Agreement will see newborns vaccinated against Meningococcal B and Rotavirus

Ireland has the highest rate of invasive meningococcal disease in Europe

Agreement will see newborns vaccinated against Meningococcal B and Rotavirus

File photo of a nurse preparing a syringe | Image: David Cheskin PA Wire/PA Images

Newborn babies are to be vaccinated against meningococcal B and rotavirus by their family doctor from December 1st.

It follows an agreement with the Department of Health and Irish Medical Organisation (IMO).

Ireland has the highest rate of invasive meningococcal disease in Europe, and MenB disease is the major cause of these infections which can cause severe illness and death.

While rotavirus disease is the most common cause of gastroenteritis in children, and results in 1,000 hospital admissions each year.

Additional resources to GPs will see an extension of the vaccination scheme for newborn babies.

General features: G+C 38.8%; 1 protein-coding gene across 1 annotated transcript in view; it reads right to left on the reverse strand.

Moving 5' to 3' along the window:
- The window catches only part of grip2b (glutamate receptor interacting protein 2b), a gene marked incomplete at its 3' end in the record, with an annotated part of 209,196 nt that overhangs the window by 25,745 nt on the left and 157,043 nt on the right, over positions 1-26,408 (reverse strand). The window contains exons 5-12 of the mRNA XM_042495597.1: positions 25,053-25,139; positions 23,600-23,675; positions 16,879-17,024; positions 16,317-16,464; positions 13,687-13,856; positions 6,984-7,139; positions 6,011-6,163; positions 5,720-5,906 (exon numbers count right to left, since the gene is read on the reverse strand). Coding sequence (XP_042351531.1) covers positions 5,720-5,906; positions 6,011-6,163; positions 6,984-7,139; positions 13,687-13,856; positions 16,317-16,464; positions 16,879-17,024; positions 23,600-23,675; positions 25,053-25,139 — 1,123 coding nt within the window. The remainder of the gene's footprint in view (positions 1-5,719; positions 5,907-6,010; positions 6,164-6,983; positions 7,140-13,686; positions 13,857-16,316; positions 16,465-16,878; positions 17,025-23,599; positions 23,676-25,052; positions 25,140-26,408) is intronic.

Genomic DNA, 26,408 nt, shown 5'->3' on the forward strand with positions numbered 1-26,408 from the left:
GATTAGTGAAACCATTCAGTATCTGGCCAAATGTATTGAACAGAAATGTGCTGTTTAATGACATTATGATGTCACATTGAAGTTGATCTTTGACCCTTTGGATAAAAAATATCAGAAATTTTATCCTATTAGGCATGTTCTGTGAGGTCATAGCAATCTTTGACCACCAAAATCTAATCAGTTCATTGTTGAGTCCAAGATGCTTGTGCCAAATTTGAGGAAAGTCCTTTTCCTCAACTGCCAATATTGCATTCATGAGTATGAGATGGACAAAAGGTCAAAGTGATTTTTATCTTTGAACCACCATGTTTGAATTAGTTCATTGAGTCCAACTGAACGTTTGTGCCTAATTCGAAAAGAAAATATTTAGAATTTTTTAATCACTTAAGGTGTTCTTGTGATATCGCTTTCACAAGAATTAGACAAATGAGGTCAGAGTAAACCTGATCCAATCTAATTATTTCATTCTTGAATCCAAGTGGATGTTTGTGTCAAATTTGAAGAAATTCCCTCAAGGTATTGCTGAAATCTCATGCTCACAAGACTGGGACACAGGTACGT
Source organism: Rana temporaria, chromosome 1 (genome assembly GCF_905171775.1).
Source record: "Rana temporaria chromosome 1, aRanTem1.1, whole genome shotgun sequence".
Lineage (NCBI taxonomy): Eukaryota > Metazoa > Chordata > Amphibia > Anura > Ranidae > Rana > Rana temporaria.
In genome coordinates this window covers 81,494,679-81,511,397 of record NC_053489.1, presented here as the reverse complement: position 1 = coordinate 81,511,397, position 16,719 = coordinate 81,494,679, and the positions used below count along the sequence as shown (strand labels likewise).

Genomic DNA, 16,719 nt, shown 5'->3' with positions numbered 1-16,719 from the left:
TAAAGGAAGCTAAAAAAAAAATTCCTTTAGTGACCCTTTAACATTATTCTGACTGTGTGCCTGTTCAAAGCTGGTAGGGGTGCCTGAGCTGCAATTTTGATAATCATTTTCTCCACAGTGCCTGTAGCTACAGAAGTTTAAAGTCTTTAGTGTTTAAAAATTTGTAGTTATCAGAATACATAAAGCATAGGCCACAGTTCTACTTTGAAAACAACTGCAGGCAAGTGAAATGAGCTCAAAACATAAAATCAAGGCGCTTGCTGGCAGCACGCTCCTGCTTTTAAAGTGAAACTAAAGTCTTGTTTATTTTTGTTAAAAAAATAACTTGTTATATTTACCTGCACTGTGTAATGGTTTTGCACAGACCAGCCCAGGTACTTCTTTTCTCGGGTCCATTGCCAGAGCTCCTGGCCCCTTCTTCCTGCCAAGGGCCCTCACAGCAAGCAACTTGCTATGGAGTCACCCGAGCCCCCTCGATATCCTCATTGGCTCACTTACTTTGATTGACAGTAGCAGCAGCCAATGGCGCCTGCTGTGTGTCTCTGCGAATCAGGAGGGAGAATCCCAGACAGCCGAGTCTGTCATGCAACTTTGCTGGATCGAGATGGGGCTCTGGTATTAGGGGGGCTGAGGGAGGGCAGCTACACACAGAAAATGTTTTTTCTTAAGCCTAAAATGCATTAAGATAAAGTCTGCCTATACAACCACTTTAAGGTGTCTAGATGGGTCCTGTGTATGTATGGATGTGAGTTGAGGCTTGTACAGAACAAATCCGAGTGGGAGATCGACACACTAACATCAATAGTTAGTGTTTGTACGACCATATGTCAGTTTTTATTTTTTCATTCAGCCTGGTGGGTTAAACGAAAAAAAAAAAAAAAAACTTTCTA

Dr. Padraig McGarry, chairman of the GP Committee of the IMO, said: "The introduction of these additional vaccines is an important public health policy and it is critical that it is resourced appropriately.

"This agreement is good for newborns and their parents, it will improve health outcomes for children and will ensure that the vaccines continue to be delivered in General Practice where the work of GPs has ensured high uptake rates of essential vaccine programmes."

Dr. McGarry added that the IMO hoped that agreement on this issue would set a positive tone for future engagement between the IMO and the Health Service Executive and Department of Health on the negotiation of a new GP contract, which is "urgently needed".

Health Minister Simon Harris said: "I am very pleased that I am in a position to add Meningitis B and Rotavirus to the Primary Childhood Immunisation Programme.

"This will make further improvements to public health.

"I am also pleased that I have the support of GPs to deliver it and I want to thank the IMO for their engagement on delivering this programme."

All babies born on, or after, October 1st will receive the vaccines - in addition to the other childhood vaccines that are currently given.

The first doses of these vaccines are given at two months of age, which means that the first babies are due to begin receiving these vaccines from the beginning of December.